Nebulous criteria such as "style" aside, I suppose that when you come right down to it, the two most pertinent factors in the world of in-ear headphones are fit and performance. Both continue to evolve, hence the seemingly daily influx of new makes and models, but Etymotic Research Inc. claims to have met both challenges with their line of earphones and headsets. (Heck, Etymotic apparently invented "insert earphones" way back in 1984.) They are calling their HF3 Noise-Isolating Headset + Earphones the "best-in-class" for sound and value, so we gave them a try.
Out of the box the, the compact--tiny, really--HF3s arrive with three different pairs of soft, interchangeable eartips: round silicone nubs, cylindrical sponge rubber plugs, and three-layer flange-style. I tried them all but tend to be partial to the flanges, for both their flexibility and ability to block out noise. They're pretty comfortable, lightweight certainly, ably reducing much of the background din during tough tests like a typical New-Jersey-to-New-York commute, and sound quality is respectable too. They play loud, loud enough to hurt in fact, although at high volumes they distort the trebles with an unwelcome overbrightness. Bass however improved as the overall volume increased. Right now, Big Picture Big Sound Editor Chris Boylan is tamping out his cigar and exclaiming, "That isn't much of a review!" and he's correct, but neither is that the whole story.
"When They Made You..."
The HF3s, like most of the Etymotic models, are compatible with the company's Custom-Fit Custom Earmold Program, enabling the serious earbud user to "upgrade to rock star status." The custom earmold program creates and delivers a pair of unique eartips that conform exactly to our individual ear canals. Apart from a new level of comfort, they also purport to fit more securely and block out more noise than some over-the-counter passive noise isolating headphones.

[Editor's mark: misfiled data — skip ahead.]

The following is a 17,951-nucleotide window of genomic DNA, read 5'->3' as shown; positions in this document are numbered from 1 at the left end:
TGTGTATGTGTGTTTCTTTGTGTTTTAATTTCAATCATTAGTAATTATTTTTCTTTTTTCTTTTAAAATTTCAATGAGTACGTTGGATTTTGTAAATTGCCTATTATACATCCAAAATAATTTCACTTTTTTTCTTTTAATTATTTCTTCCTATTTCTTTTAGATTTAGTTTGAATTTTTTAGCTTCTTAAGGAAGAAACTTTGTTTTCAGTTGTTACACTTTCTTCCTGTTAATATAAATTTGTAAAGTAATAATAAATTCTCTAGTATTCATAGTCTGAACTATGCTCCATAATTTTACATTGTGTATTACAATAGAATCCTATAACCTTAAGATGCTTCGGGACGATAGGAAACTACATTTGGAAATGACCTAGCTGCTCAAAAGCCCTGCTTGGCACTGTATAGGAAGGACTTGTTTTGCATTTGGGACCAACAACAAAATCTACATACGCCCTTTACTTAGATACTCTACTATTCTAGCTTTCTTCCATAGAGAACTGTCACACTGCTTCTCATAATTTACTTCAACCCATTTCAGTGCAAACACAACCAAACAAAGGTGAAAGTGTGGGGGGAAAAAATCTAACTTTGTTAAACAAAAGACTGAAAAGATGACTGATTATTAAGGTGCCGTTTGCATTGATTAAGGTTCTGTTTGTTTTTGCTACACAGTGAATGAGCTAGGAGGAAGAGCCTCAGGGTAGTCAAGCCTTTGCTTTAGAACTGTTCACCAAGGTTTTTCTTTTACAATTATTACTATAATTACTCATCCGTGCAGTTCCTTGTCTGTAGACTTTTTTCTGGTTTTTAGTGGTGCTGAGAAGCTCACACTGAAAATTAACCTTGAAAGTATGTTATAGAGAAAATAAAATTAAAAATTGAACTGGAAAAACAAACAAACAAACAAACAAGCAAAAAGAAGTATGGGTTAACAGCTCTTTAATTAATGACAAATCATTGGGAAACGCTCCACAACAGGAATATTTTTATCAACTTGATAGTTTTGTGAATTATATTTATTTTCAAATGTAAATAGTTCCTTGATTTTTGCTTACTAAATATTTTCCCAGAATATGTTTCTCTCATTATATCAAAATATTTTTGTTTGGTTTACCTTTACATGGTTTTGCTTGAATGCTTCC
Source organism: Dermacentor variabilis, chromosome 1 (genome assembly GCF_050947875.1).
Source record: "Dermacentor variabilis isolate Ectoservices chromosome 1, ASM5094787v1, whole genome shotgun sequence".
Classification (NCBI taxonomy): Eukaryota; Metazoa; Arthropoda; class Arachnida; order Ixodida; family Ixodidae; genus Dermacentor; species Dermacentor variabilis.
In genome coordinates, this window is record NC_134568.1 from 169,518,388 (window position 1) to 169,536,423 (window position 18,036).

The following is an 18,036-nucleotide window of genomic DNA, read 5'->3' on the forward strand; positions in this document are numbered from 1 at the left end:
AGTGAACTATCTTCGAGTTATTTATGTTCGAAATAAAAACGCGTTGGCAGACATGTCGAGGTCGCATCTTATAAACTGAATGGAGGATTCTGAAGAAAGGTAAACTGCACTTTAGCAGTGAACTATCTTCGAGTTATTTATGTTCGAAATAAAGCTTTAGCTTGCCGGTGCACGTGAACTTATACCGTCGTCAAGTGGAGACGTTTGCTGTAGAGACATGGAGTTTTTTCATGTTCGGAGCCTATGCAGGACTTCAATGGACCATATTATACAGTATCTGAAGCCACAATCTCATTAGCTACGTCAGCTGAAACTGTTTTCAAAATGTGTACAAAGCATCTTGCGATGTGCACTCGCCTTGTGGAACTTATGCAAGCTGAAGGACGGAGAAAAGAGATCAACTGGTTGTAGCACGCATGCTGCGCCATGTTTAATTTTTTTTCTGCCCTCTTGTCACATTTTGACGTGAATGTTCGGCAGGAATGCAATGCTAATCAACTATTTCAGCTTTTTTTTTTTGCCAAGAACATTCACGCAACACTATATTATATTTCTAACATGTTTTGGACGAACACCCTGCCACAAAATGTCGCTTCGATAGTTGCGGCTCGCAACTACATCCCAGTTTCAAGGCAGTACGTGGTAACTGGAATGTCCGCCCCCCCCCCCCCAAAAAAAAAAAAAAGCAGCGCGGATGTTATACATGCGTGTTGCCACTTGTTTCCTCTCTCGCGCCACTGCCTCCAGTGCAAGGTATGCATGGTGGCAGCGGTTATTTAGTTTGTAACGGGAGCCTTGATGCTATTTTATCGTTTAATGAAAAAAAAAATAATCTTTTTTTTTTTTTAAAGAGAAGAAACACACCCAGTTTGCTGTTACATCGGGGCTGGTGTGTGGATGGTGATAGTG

After we register our HF3s online, we receive an email confirmation and a Custom-Fit voucher. Next we make an appointment with a local audiologist, who performs the actual casting. For our review, we met with Etymotic at a press event in New York City, and they performed the molding process on the spot.
Following a quick, painless examination, a tiny bit of protective wadding was placed in my ear canal first, creating a seal in front of my eardrum, followed by the application of a special silicone goo squirted all up in there. It took about ten minutes to harden, during which time I enjoyed a near-silent respite from the tumult of the event, almost like a vacation in my chair, although I was convinced that the guys from Etymotic were talking about me [actually, we all were - ed.].
From there, the ear impressions are removed and sent to ACS, Etymotic's partner earmold laboratory. ACS contacts customers to confirm the order and request payment before shipping: The cost is $100, plus shipping/handling and applicable taxes. The Custom-Fit eartips are sent directly in four to eight weeks, and are about as easy to swap out as the standard tips, the right ear marked with a small red logo and the left with blue.
We will notice right away that these new medical-grade silicone tips are not as soft and flexible as the standard-issue, included tips, because they don't need to be: They are theoretically a perfect fit, and don't really need to adapt. The small measure of "give" can be provided by the ear itself.